chronic%20obstructive%20pulmonary%20disease
CHRONIC OBSTRUCTIVE PULMONARY DISEASE
Treatment Guideline Chart

Chronic obstructive pulmonary disease (COPD) is an inflammatory respiratory disease characterized by reversible airflow limitation.

The patient usually has chronic cough, sputum production or dyspnea with or without history of risk factors for the disease.

The chronic airflow limitation is caused by a combination of small airways disease and parenchymal destruction.

It is a preventable and treatable disease.

Chronic%20obstructive%20pulmonary%20disease Diagnosis

Spirometry

  • Recommended measurement of airflow limitation that confirms the diagnosis of COPD
    • A useful tool in the assessment of the severity of the pathological changes in COPD
  • Also recommended for patients at risk of COPD, especially smokers >45 years old with cough, sputum or dyspnea and for regular follow-up of patients with documented COPD
    • Use must be restricted to patients needing essential or urgent test to diagnose COPD or to assess lung function status in patients for surgery or interventional procedures during increased COVID-19 prevalence in the community
  • Measures forced vital capacity (FVC) and forced expiratory volume in 1 second (FEV1)
    • A decreased FEV1/FVC ratio is typically seen in patients with COPD
    • A post-bronchodilator FEV1/FVC <70% confirms the presence of persistent of airflow limitation
  • Spirometry services should be supported by quality control processes
  • Lung volumes are affected by process of aging and FEV1/FVC ratio depends on age, height, sex and race
    • The use of fixed ratio may lead to underdiagnosis in patients <45 years especially of mild disease and overdiagnosis in patients >50 years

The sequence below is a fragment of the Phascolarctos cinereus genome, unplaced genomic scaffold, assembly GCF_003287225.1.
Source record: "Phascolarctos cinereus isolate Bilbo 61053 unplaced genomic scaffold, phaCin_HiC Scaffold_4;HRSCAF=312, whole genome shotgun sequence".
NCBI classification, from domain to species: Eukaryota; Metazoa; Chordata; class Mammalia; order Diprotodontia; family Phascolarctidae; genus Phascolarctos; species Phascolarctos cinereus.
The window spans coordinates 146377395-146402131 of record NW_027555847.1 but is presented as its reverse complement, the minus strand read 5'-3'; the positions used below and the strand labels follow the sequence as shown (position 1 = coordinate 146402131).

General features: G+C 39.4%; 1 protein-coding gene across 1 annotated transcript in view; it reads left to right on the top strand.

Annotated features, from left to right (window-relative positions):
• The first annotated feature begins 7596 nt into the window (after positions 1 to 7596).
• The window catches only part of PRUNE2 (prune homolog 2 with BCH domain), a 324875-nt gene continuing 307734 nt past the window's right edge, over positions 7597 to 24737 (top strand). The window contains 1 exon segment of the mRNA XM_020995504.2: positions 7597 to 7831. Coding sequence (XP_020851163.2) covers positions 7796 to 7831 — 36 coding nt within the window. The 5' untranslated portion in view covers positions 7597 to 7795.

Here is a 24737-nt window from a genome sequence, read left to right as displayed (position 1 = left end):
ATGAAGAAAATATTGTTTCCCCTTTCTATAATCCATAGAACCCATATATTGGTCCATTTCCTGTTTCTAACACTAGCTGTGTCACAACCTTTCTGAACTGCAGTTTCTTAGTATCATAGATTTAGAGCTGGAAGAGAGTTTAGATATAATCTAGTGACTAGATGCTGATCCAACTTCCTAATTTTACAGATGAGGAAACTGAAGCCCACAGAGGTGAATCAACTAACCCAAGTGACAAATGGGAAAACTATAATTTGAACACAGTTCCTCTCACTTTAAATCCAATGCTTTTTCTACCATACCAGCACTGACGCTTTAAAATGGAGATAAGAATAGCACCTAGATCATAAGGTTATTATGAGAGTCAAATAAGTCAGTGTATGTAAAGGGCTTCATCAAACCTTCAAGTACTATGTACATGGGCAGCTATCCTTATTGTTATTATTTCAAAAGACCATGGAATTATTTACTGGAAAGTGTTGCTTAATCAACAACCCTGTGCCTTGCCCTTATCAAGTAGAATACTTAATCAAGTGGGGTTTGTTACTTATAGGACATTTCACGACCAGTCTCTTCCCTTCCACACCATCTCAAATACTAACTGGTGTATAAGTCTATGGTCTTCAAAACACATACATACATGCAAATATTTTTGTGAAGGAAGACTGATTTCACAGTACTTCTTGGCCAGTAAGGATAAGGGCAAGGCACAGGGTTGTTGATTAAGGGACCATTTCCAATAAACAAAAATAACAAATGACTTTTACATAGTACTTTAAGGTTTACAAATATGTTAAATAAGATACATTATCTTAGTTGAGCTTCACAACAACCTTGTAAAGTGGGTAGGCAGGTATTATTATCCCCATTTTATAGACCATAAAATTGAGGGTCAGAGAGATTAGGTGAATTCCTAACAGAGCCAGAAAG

• If without access to spirometry, COPD diagnosis may be suspected based on history, symptoms and physical signs
    • Peak flow measurements may be used to rule out asthma, but not to diagnose COPD
      • Has good sensitivity rate but weak specificity
  • A forced expiratory time (FET) is the time for a patient to forcefully exhale through open mouth from total lung capacity until air flow is inaudible [≥6 seconds is abnormally prolonged and >6 seconds is an acceptable guide to presence of FEV1/FVC <50% (obstructive disease)]
  • Modified British Medical Research Council (mMRC) Dyspnea Scale is useful for classification, which can be used to assist in the evaluation of disease severity and functional disability

Modified MRC Dyspnea Scale*

Grade

Description

0

Only experience breathlessness with strenuous exercise

1

There’s shortness of breath when walking up a slight hill or hurrying on the level

2

Walks slower than people of the same age on the level because of breathlessness or has to stop to catch a breath when walking at own pace on the level

3

Stops to catch a breath after walking about 100 meters or after a few minutes on the level

4

Too breathless to leave the house or breathless when dressing or undressing

*Adapted from: Global Initiative for Chronic Obstructive Lung Disease. Global strategy for the diagnosis, management, and prevention of chronic obstructive pulmonary disease: 2021 report.

  • COPD Assessment Test (CAT) is a short questionnaire used in routine clinical practice to gauge the health status of COPD patients [please refer to Jones et al. Eur Respi J.2009;34(3):648-657 or Global Initiative for Chronic Obstructive Lung Disease (GOLD) 2021 guidelines figure 2.3]